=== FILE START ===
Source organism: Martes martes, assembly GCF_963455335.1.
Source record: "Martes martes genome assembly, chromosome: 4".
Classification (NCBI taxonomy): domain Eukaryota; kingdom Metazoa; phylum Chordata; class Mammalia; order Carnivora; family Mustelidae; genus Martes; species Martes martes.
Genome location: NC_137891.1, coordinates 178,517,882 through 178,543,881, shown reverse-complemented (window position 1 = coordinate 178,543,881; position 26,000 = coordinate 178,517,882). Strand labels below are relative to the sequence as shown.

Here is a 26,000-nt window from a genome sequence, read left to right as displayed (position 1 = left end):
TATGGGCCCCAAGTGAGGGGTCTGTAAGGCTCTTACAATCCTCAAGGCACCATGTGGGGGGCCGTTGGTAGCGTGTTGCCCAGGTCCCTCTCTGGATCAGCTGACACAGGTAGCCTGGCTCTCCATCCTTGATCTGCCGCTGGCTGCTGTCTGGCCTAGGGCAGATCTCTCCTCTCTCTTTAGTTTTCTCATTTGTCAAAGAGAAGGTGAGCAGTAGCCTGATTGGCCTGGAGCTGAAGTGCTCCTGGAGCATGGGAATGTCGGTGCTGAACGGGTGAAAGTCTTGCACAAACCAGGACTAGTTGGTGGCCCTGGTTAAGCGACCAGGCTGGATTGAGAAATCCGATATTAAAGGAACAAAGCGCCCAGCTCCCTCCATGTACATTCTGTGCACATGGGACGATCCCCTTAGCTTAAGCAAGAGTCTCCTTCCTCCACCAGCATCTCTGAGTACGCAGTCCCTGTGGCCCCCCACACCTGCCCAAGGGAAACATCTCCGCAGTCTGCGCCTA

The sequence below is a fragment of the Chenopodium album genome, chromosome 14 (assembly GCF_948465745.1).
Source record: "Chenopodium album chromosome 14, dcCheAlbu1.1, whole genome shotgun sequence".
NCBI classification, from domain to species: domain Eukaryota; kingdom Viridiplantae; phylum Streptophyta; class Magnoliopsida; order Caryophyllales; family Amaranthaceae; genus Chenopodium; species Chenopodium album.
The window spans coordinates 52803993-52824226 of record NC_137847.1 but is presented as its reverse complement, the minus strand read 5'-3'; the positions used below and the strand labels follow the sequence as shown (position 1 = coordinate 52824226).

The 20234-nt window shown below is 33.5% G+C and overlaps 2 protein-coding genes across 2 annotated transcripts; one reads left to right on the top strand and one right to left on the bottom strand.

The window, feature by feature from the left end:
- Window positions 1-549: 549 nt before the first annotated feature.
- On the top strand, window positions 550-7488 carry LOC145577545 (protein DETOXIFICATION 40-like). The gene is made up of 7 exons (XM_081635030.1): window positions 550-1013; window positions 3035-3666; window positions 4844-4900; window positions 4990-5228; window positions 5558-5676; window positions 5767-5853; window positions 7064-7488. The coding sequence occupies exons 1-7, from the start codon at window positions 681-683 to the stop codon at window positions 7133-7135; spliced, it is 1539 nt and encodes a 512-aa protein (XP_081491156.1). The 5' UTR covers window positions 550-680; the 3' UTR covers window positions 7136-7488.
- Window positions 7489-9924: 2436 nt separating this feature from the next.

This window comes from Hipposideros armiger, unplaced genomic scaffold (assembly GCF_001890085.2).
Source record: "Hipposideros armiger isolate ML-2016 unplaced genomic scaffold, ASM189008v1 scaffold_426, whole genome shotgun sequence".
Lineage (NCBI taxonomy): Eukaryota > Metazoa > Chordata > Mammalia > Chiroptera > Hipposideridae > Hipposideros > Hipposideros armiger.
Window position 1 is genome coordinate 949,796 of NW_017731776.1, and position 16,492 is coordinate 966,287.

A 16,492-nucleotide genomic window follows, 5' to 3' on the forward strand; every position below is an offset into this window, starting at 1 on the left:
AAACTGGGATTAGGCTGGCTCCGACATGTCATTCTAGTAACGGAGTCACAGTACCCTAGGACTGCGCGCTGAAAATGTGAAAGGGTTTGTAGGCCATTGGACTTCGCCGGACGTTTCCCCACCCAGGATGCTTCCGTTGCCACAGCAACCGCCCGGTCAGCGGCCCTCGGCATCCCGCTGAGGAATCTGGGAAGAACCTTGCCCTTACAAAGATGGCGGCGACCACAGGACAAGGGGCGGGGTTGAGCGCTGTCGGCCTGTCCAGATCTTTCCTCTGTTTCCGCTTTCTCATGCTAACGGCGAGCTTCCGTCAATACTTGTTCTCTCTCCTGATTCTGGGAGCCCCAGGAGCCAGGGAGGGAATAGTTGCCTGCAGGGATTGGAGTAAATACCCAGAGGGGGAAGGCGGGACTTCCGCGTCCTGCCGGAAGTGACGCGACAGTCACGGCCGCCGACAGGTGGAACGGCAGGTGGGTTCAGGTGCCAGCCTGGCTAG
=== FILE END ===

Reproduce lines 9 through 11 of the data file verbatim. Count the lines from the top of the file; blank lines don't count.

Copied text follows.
NCBI classification, from domain to species: domain Eukaryota; kingdom Viridiplantae; phylum Streptophyta; class Magnoliopsida; order Caryophyllales; family Amaranthaceae; genus Chenopodium; species Chenopodium album.
The window spans coordinates 52803993-52824226 of record NC_137847.1 but is presented as its reverse complement, the minus strand read 5'-3'; the positions used below and the strand labels follow the sequence as shown (position 1 = coordinate 52824226).

The 20234-nt window shown below is 33.5% G+C and overlaps 2 protein-coding genes across 2 annotated transcripts; one reads left to right on the top strand and one right to left on the bottom strand.